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"You're not listening to me. Don't you trust me?"
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Depict1 is a somewhat bizarre Flash platformer about trust and deception, as well as themes of safety and confinement versus risk and freedom.

You play as a Heroic Mime who escapes from some sort of prison with the help of a mysterious benefactor who talks to him/her via a radio. However, the advisor does not seem to be entirely trustworthy, and their "advice" gets stranger and stranger as time goes on. Can the main character really trust their "friend", or will following their advice lead to ruin?

Another notable feature of the game is that it creatively subverts many standard mechanics of platformers in ways that are best experienced for yourself. It is worth giving a try, especially if you are a fan of "philosophical" puzzle platformers such as The Company of Myself.

It was Newgrounds Game of the Year for 2010.

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For a similar experience from the same creators, play Verge.

Note: Many of the tropes below may spoil the game for you. Even figuring out the basic gameplay mechanics is an essential part of the experience.


Decide for yourself whether or not to trust these tropes:

  • Arc Words: "Trust" and variations thereof.
  • Big Bad: The benefactor/shadow actively works against the protagonist, lying to them about how to escape, to keep them trapped. The true end reveals them to be the protagonist's Living Shadow who wants to 'protect' them by ensuring they never leave.
  • Bottomless Pits: Subverted. The room in which they first appear is called Bottomless Pits, but they Wrap Around instead.
  • Call-Back: In the second level, your "benefactor" lies to you: "This is not the right way. The beams of light will reset you. There must be another way out." In the final level, this is exactly what happens- The beam of light DOES reset you. The "benefactor" says, once again, "There must be another way out," and this time, they are actually telling the truth.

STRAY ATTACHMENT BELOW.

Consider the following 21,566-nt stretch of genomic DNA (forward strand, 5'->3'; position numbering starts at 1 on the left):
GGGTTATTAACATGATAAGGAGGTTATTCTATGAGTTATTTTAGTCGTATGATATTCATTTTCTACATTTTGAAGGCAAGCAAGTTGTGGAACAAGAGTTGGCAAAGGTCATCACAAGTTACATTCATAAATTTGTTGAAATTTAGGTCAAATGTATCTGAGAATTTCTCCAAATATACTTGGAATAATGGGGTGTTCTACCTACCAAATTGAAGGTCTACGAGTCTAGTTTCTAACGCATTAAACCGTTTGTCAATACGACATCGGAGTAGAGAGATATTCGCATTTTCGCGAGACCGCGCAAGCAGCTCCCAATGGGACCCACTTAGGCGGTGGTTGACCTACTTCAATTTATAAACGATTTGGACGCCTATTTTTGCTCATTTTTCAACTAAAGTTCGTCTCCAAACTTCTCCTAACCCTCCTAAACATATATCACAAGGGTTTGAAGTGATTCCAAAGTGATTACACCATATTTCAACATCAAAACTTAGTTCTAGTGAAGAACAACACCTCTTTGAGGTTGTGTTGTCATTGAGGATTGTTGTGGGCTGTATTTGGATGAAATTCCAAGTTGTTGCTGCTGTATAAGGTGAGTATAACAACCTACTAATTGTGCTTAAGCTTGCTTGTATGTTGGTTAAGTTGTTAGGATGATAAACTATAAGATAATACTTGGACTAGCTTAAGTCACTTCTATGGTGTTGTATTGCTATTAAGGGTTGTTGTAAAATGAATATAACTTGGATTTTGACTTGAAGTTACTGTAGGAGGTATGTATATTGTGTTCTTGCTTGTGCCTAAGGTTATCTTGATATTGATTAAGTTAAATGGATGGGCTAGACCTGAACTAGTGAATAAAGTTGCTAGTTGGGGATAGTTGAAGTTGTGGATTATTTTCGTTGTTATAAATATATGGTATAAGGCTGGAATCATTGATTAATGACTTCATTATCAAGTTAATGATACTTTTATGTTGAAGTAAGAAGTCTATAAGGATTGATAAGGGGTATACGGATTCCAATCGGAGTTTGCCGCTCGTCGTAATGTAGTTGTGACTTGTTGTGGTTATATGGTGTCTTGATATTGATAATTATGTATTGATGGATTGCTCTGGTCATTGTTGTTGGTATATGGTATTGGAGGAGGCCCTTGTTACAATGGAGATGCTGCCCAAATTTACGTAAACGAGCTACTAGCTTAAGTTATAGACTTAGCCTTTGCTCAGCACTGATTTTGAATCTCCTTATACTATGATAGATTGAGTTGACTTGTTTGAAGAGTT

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  • The Computer Is a Lying Bastard: The tutorial character actively lies to you about everything, even the basic controls. The game also inverts many typical platform tropes- for example, gems kill you but spikes are collectibles.
  • Easter Egg: In the room that introduces both the green buttons and the spikes. If you use them to wall climb to the leftmost ledge of the stage after collecting them (i.e. before you're supposed to be taught how to do so), the benefactor will make snide comment.
  • Guide Dang It!: The method for beating the Final Boss. You need to jump over the gem pit, then fire a spike in midair. Your vertical motion will pause, but your shadow's won't, and they will fall to their death while you don't, allowing you to proceed to freedom. It also seems like the spike cripples the shadow's ability to jump. It won't die instantly when you throw a spike, but next time you jump over the pit, it will try to imitate you, jump too low and fall into the pit. You can also fire a spike while walking. That breaks the symmetry and allows you to send the shadow down the pit.
  • Invincible Minor Minion: Both types of enemies can only be killed by dropping blocks on them.
  • Light Is Not Good: In the final level, if you jump in the beam of light, unlike the others which act like goals, that one gives you a Bad Ending. You are supposed to wait for it to disappear to get the Good Ending.